Yahoo Gives Slain Marine’s Family Access to Their Son’s Email

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Many of Aunty’s dear readers will remember that around Christmas last year Aunty told you about the Ellsworth family trying to get access to their slain son’s Yahoo email account, after their son Justin Ellsworth was killed in combat in Iraq. And following that, the Linn family of Midlothian, Virginia, attempted to get access to their slain son Karl’s email account from provider Karl was also slain in combat in Iraq. In both cases, along with a third involving the family of soldier Michael Smith of Media, Pennsylvania, the families were denied access by the ISPs.

Now, in a surprise development, Yahoo has turned over to the Ellsworth family a CD purported to contain all email which was in Justin’s account at the time of his death. While the action was the result of a court-order, it is important to remember that ISPs such as Yahoo are under incredible constraints when it comes to privacy, and it may well be that Yahoo had wished to assist the Ellsworth family in their time of bereavment all along, but felt that their hands were tied absent a court-order. In other words, it may well be that they welcomed the court order, which allowed them to do what they may have wanted to do all along but felt unable. This is certainly very much the case when an ISP is presented with a request for records relating to a spammer who is an ISP’s customer. Most ISPs want nothing more than to cooperate and share the spamming customer’s information with the aggreived spammed and law enforcement, but tied by their own Terms of Service, or fearing a lawsuit from the spamming customer, or both, they need – and want – a court order requiring them to turn over the information.

While we’ll never know for sure what Yahoo’s internal position on the issue was, we do know that Yahoo did not attempt to fight the court order, and according to a Yahoo spokesperson, “We are pleased that the court has issued an order resolving this matter, satisfying Mr. Ellsworth’s request as representative of his son’s estate, and allowing Yahoo to continue to uphold our privacy commitment to our users.”

Unfortunately for the Ellsworths, the only email on the CD was email received by their son Justin – there was no outgoing email, as they had seemed to hope – perhaps hoping for some insight into their son’s last days.

Aunty feels for everyone involved in this tragedy, the Ellsworths, the other families, and the service providers themselves, all of whom have found themselves, if you will forgive Aunty this levity in a moment of great brevity, stuck between Iraq and a hard place.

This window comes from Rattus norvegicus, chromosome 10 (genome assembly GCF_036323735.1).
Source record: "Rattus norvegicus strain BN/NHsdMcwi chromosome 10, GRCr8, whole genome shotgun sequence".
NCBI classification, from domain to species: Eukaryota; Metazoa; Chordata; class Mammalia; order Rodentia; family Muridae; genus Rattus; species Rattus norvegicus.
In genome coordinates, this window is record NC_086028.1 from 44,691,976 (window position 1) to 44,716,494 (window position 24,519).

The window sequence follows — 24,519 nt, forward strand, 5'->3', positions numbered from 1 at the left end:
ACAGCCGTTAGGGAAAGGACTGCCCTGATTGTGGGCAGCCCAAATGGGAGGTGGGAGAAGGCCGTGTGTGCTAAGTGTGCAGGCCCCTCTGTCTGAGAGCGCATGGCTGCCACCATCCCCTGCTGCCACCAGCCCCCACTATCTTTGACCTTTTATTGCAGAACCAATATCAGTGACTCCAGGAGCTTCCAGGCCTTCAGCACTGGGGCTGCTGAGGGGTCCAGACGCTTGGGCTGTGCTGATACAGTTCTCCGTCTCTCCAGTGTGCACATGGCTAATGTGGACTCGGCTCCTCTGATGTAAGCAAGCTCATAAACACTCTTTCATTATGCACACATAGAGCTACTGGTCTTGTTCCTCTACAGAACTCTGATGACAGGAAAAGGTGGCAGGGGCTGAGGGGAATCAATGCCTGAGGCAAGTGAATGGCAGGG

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3 thoughts on “Yahoo Gives Slain Marine’s Family Access to Their Son’s Email

  1. Frankly, I wouldn’t want my ISP to turn over my email to my family if something happened to me. Email conversations between myself and my friends are private and none of anyone else’s business, including my own family’s. If I want my online friends informed in the case of something happening to me, then I provide those addresses to a family member and request that those people be informed if something happens to me. As far as business dealings (eBay, online orders) are concerned, any business contacts would already have other contact information (phone number, mailing address) so that they could contact someone in case I were to suddenly drop out of contact.

    If I’d wanted my family to have access to my email, I’d have given them my username and password in the first place. I suspect that I’m not the only one who feels that way. Just a little something to keep in mind.

  2. Comment by Spamhuntress:

    “Well, as long as they’ve got incoming mail, they could ask his friends to send them mail they received from him, assuming they still have it?”

    Thats a reasonable idea as Yahoo webmail does NOT automatically save “OUTGOING” messages unless configured to do so. This was a fairly popular topic for sometime. Its a fair end to an unfair occurence. Laws are in place for a purpose and Yahoo is a large enterprise that would rather avoid a suit and rule in fairness when ever possible.

    When I first seen this article I too was kind of upset by the barring of access. But I also work in the field of computing and security and have dealt with many companies. I can tell you, not much is safe these days and MANY companies take security like a grain of “air” and spare the expense on salt!

    You can blame it on the lower rank employees all you want, I’ve been thru and worked the ranks. Its the upper eschelon of the company that need to take hold of the horns. As terrible as I felt for the family of this soldier …these laws are in place for a purpose.

    – Z

  3. Well, as long as they’ve got incoming mail, they could ask his friends to send them mail they received from him, assuming they still have it?

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